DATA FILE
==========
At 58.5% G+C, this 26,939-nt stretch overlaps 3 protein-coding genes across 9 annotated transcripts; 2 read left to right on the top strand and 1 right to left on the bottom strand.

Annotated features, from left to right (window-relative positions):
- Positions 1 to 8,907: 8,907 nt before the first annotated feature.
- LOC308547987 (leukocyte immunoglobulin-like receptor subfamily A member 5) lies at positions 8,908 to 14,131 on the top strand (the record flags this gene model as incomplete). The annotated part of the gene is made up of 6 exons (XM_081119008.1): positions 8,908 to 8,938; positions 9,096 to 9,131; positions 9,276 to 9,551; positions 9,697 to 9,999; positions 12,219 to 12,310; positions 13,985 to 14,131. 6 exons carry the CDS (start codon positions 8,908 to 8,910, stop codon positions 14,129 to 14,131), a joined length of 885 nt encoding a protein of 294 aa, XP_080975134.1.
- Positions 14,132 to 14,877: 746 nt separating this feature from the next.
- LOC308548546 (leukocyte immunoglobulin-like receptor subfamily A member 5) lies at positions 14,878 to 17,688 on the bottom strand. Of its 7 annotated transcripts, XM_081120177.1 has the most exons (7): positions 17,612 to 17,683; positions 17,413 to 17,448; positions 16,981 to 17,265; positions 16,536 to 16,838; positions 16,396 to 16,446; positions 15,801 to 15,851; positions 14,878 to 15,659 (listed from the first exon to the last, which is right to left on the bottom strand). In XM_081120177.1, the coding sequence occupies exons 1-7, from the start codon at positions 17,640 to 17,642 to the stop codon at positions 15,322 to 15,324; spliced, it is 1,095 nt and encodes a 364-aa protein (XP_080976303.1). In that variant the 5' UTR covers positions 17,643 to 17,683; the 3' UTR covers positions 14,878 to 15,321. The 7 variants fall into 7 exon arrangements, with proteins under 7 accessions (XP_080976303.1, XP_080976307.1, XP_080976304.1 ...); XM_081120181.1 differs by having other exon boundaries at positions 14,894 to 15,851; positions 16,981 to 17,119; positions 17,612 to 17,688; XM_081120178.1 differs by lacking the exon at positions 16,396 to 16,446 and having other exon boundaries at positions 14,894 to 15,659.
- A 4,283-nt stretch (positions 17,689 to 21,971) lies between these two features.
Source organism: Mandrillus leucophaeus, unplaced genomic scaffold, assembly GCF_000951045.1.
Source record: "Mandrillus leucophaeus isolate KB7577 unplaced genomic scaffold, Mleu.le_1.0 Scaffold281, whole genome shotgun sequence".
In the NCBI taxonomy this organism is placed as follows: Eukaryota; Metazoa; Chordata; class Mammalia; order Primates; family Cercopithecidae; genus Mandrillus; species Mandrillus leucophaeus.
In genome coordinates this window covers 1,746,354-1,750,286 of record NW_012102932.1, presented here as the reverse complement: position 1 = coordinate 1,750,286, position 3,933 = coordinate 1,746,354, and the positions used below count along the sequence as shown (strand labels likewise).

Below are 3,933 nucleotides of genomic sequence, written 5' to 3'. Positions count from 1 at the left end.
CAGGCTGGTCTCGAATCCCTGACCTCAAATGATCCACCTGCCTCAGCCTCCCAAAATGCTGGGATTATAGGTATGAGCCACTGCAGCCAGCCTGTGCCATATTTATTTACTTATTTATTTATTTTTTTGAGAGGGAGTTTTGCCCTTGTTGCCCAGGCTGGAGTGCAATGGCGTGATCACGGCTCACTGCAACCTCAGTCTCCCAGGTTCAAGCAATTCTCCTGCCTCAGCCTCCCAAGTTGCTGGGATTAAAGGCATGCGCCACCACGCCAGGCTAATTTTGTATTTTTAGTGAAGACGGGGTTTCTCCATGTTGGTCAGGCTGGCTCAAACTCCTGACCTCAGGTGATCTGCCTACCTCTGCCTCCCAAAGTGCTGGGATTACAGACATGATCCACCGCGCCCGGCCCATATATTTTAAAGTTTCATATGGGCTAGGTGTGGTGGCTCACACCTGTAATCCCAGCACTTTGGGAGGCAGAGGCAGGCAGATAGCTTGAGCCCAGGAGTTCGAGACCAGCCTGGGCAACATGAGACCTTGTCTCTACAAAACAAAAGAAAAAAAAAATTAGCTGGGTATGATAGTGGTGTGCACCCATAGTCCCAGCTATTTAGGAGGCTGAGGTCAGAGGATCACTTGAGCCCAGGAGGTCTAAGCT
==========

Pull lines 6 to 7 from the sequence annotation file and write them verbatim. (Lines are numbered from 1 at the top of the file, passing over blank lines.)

- LOC308548546 (leukocyte immunoglobulin-like receptor subfamily A member 5) lies at positions 14,878 to 17,688 on the bottom strand. Of its 7 annotated transcripts, XM_081120177.1 has the most exons (7): positions 17,612 to 17,683; positions 17,413 to 17,448; positions 16,981 to 17,265; positions 16,536 to 16,838; positions 16,396 to 16,446; positions 15,801 to 15,851; positions 14,878 to 15,659 (listed from the first exon to the last, which is right to left on the bottom strand). In XM_081120177.1, the coding sequence occupies exons 1-7, from the start codon at positions 17,640 to 17,642 to the stop codon at positions 15,322 to 15,324; spliced, it is 1,095 nt and encodes a 364-aa protein (XP_080976303.1). In that variant the 5' UTR covers positions 17,643 to 17,683; the 3' UTR covers positions 14,878 to 15,321. The 7 variants fall into 7 exon arrangements, with proteins under 7 accessions (XP_080976303.1, XP_080976307.1, XP_080976304.1 ...); XM_081120181.1 differs by having other exon boundaries at positions 14,894 to 15,851; positions 16,981 to 17,119; positions 17,612 to 17,688; XM_081120178.1 differs by lacking the exon at positions 16,396 to 16,446 and having other exon boundaries at positions 14,894 to 15,659.
- A 4,283-nt stretch (positions 17,689 to 21,971) lies between these two features.